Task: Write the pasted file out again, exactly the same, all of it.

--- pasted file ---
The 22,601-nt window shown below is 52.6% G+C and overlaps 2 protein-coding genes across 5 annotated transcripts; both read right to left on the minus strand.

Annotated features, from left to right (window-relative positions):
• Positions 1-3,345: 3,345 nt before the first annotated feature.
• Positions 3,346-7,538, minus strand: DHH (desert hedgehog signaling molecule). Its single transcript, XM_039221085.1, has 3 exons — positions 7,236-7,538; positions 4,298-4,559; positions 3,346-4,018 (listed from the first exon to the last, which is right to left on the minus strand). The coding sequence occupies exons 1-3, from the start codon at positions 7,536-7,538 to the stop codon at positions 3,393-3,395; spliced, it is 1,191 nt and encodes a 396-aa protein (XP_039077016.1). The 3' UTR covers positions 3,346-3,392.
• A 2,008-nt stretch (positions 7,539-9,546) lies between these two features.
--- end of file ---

The 22,601-nt window shown below is 52.6% G+C and overlaps 2 protein-coding genes across 5 annotated transcripts; both read right to left on the minus strand.

Annotated features, from left to right (window-relative positions):
• Positions 1-3,345: 3,345 nt before the first annotated feature.
• Positions 3,346-7,538, minus strand: DHH (desert hedgehog signaling molecule). Its single transcript, XM_039221085.1, has 3 exons — positions 7,236-7,538; positions 4,298-4,559; positions 3,346-4,018 (listed from the first exon to the last, which is right to left on the minus strand). The coding sequence occupies exons 1-3, from the start codon at positions 7,536-7,538 to the stop codon at positions 3,393-3,395; spliced, it is 1,191 nt and encodes a 396-aa protein (XP_039077016.1). The 3' UTR covers positions 3,346-3,392.
• A 2,008-nt stretch (positions 7,539-9,546) lies between these two features.